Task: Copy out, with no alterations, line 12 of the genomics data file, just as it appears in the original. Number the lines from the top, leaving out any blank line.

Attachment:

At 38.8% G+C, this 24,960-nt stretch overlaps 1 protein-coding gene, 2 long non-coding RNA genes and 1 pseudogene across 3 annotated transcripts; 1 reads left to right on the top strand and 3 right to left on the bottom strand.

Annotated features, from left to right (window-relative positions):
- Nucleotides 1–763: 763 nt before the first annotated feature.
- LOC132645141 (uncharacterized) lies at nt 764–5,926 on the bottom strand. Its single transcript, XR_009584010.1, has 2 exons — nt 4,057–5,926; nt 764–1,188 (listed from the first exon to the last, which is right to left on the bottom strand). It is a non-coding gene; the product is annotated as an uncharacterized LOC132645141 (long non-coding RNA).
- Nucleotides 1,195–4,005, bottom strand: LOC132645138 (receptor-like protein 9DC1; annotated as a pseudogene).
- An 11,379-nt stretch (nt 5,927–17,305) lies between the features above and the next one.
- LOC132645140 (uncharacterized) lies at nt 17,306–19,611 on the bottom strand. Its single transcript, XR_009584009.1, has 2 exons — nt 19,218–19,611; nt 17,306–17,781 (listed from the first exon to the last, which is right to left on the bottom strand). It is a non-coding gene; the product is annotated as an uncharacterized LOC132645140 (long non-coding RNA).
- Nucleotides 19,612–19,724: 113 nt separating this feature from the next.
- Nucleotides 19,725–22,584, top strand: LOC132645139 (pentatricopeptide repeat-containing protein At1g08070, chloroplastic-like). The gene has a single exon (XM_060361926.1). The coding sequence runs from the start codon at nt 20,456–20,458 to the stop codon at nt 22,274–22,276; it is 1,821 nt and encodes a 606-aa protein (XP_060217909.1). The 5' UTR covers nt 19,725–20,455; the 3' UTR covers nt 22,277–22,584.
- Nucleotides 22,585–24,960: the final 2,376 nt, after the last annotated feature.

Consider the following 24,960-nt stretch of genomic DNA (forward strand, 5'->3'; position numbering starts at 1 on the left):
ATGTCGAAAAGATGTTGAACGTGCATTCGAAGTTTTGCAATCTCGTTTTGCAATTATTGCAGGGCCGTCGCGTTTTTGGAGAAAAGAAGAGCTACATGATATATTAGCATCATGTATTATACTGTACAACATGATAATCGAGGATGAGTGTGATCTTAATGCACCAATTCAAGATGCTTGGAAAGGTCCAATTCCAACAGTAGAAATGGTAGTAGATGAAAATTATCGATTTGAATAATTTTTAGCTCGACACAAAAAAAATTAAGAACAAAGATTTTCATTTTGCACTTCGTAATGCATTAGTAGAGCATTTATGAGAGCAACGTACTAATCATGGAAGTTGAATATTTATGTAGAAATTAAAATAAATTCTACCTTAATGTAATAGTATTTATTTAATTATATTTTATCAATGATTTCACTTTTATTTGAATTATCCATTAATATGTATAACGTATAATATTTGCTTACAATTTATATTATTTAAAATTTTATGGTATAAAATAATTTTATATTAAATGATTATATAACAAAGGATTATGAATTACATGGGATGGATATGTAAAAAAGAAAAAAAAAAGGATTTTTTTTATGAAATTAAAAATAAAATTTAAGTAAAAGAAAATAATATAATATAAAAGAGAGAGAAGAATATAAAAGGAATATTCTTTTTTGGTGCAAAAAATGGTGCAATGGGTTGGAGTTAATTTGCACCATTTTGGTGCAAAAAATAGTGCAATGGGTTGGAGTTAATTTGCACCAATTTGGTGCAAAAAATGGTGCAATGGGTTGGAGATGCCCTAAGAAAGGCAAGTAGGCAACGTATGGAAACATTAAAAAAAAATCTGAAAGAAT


ATGTCGAAAAGATGTTGAACGTGCATTCGAAGTTTTGCAATCTCGTTTTGCAATTATTGCAGGGCCGTCGCGTTTTTGGAGAAAAGAAGAGCTACATGATATATTAGCATCATGTATTATACTGTACAACATGATAATCGAGGATGAGTGTGATCTTAATGCACCAATTCAAGATGCTTGGAAAGGTCCAATTCCAACAGTAGAAATGGTAGTAGATGAAAATTATCGATTTGAATAATTTTTAGCTCGACACAAAAAAAATTAAGAACAAAGATTTTCATTTTGCACTTCGTAATGCATTAGTAGAGCATTTATGAGAGCAACGTACTAATCATGGAAGTTGAATATTTATGTAGAAATTAAAATAAATTCTACCTTAATGTAATAGTATTTATTTAATTATATTTTATCAATGATTTCACTTTTATTTGAATTATCCATTAATATGTATAACGTATAATATTTGCTTACAATTTATATTATTTAAAATTTTATGGTATAAAATAATTTTATATTAAATGATTATATAACAAAGGATTATGAATTACATGGGATGGATATGTAAAAAAGAAAAAAAAAAGGATTTTTTTTATGAAATTAAAAATAAAATTTAAGTAAAAGAAAATAATATAATATAAAAGAGAGAGAAGAATATAAAAGGAATATTCTTTTTTGGTGCAAAAAATGGTGCAATGGGTTGGAGTTAATTTGCACCATTTTGGTGCAAAAAATAGTGCAATGGGTTGGAGTTAATTTGCACCAATTTGGTGCAAAAAATGGTGCAATGGGTTGGAGATGCCCTAAGAAAGGCAAGTAGGCAACGTATGGAAACATTAAAAAAAAATCTGAAAGAAT